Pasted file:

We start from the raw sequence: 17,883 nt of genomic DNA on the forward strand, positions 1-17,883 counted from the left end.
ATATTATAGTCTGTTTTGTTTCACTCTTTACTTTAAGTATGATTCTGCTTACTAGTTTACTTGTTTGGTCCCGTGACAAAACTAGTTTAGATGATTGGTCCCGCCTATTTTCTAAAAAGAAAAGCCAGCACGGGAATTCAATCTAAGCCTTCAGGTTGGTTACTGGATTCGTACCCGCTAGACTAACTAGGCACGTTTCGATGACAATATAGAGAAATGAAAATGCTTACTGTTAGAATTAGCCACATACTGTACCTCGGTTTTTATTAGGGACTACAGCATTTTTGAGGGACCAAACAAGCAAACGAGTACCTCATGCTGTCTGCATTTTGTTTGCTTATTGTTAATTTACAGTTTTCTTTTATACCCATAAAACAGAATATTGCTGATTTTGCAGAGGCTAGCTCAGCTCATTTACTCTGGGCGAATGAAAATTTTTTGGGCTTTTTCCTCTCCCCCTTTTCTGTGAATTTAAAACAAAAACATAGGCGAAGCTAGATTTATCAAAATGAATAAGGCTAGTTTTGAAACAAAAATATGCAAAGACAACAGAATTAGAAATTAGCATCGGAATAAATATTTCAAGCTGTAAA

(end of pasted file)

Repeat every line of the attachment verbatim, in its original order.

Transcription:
We start from the raw sequence: 17,883 nt of genomic DNA on the forward strand, positions 1-17,883 counted from the left end.
ATATTATAGTCTGTTTTGTTTCACTCTTTACTTTAAGTATGATTCTGCTTACTAGTTTACTTGTTTGGTCCCGTGACAAAACTAGTTTAGATGATTGGTCCCGCCTATTTTCTAAAAAGAAAAGCCAGCACGGGAATTCAATCTAAGCCTTCAGGTTGGTTACTGGATTCGTACCCGCTAGACTAACTAGGCACGTTTCGATGACAATATAGAGAAATGAAAATGCTTACTGTTAGAATTAGCCACATACTGTACCTCGGTTTTTATTAGGGACTACAGCATTTTTGAGGGACCAAACAAGCAAACGAGTACCTCATGCTGTCTGCATTTTGTTTGCTTATTGTTAATTTACAGTTTTCTTTTATACCCATAAAACAGAATATTGCTGATTTTGCAGAGGCTAGCTCAGCTCATTTACTCTGGGCGAATGAAAATTTTTTGGGCTTTTTCCTCTCCCCCTTTTCTGTGAATTTAAAACAAAAACATAGGCGAAGCTAGATTTATCAAAATGAATAAGGCTAGTTTTGAAACAAAAATATGCAAAGACAACAGAATTAGAAATTAGCATCGGAATAAATATTTCAAGCTGTAAA